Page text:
Need to Know” anchor Jeff Greenfield explores why it now takes nearly four times as long to complete infrastructure projects in the United States than it did in the 1970′s.
Across the industrialized world in places like China and Germany, high-speed railroads and gleaming new airports. And here in the United States? According to the American Society of Civil Engineers, we have infrastructure so outdated that it will take some $2.2 trillion dollars to fix.
Moses, in the totality of his reign as ‘Master Builder,’ “built 13 bridges, 416 miles of parkways, 658 playgrounds, and 150,000 housing units, spending $150 billion in today’s dollars” across the City of New York.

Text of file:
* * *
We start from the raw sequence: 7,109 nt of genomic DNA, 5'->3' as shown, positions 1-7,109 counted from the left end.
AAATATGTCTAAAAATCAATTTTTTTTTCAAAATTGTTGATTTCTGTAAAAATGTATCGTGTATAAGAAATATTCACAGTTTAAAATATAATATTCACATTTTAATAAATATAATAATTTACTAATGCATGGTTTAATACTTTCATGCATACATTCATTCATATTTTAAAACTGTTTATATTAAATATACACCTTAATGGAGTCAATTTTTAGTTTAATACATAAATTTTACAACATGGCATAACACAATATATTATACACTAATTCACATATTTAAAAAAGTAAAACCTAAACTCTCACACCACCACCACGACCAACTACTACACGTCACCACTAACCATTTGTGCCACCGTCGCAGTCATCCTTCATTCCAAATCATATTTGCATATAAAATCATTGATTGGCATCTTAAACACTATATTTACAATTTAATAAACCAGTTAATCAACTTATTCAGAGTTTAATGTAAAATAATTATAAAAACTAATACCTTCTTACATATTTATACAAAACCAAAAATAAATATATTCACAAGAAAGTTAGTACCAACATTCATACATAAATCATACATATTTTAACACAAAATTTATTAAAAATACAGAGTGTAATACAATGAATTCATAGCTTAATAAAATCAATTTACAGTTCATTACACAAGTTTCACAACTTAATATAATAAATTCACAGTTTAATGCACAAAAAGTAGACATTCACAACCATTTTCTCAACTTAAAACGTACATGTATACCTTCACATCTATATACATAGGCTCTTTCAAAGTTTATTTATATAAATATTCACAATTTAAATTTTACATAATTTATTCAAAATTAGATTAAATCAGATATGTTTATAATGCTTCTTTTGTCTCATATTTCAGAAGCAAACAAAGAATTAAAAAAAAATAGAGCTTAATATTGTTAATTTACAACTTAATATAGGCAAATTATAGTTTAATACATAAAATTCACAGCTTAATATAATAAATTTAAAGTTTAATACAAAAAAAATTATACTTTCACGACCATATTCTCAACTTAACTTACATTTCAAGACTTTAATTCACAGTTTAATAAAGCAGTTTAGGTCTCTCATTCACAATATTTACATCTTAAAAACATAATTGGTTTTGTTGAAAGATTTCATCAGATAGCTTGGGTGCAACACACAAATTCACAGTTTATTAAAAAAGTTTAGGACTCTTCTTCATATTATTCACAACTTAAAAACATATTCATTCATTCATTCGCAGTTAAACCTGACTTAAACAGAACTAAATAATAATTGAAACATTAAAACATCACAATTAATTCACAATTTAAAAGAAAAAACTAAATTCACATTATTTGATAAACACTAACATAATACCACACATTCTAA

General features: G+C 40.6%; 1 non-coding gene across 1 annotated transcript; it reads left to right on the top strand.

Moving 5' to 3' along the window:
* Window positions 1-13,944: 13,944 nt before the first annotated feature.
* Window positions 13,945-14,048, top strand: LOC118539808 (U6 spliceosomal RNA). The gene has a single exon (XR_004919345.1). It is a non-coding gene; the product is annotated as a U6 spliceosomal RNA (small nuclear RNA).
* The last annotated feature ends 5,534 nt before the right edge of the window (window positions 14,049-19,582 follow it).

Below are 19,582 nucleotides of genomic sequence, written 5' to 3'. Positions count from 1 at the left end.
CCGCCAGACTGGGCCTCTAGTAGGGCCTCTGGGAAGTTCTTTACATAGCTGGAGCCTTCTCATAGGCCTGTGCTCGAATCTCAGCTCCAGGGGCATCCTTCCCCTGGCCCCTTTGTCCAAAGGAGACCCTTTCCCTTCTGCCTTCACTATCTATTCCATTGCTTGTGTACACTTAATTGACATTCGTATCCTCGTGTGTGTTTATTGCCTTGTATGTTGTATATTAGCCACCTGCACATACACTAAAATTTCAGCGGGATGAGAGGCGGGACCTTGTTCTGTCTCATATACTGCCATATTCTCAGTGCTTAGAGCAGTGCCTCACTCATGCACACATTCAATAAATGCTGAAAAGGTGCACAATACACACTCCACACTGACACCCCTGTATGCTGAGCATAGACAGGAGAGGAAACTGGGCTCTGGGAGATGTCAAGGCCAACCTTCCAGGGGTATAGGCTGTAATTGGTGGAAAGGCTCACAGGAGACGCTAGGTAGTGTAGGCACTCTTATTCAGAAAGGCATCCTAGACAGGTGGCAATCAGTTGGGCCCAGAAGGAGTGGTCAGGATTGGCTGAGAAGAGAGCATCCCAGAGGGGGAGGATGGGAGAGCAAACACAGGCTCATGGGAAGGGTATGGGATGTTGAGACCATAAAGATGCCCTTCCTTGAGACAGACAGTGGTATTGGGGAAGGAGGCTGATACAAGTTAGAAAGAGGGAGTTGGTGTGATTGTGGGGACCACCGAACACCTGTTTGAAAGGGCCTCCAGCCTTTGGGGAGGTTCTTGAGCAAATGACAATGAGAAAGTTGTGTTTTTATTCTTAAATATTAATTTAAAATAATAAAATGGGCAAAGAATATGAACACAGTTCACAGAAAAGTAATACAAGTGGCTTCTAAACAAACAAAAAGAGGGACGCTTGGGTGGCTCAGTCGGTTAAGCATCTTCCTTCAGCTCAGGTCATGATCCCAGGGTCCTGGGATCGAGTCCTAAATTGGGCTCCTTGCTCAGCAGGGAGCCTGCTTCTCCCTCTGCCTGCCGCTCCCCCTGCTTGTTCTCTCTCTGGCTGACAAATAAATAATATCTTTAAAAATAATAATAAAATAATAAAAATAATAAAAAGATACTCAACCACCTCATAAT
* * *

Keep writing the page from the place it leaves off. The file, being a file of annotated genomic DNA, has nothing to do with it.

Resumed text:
As the year starts, Chicagoans have gotten another reminder of why the parking meter lease has been so deeply unpopular.
The coming federal gas tax reauthorization showdown puts millions of workers and billions of dollars on the line. If the federal government can’t create a unified response to this infrastructure crisis, each state must act, writes Samuel I. Schwartz.
Can the nation afford $56 billion on highway spending alone? Samuel Schwartz argues that the costs of failing to improve our national infrastructure are the ones we really can’t afford.
Is it fiscally responsible to cut transportation spending now when this country’s infrastructure needs are only growing?, asks Samuel I. Schwartz.
Solar energy is one of the easiest and greenest of the renewable energy sources, but its high price is holding it back. One of the most promising new research developments involves printing thinner, cheaper panels with an inkjet.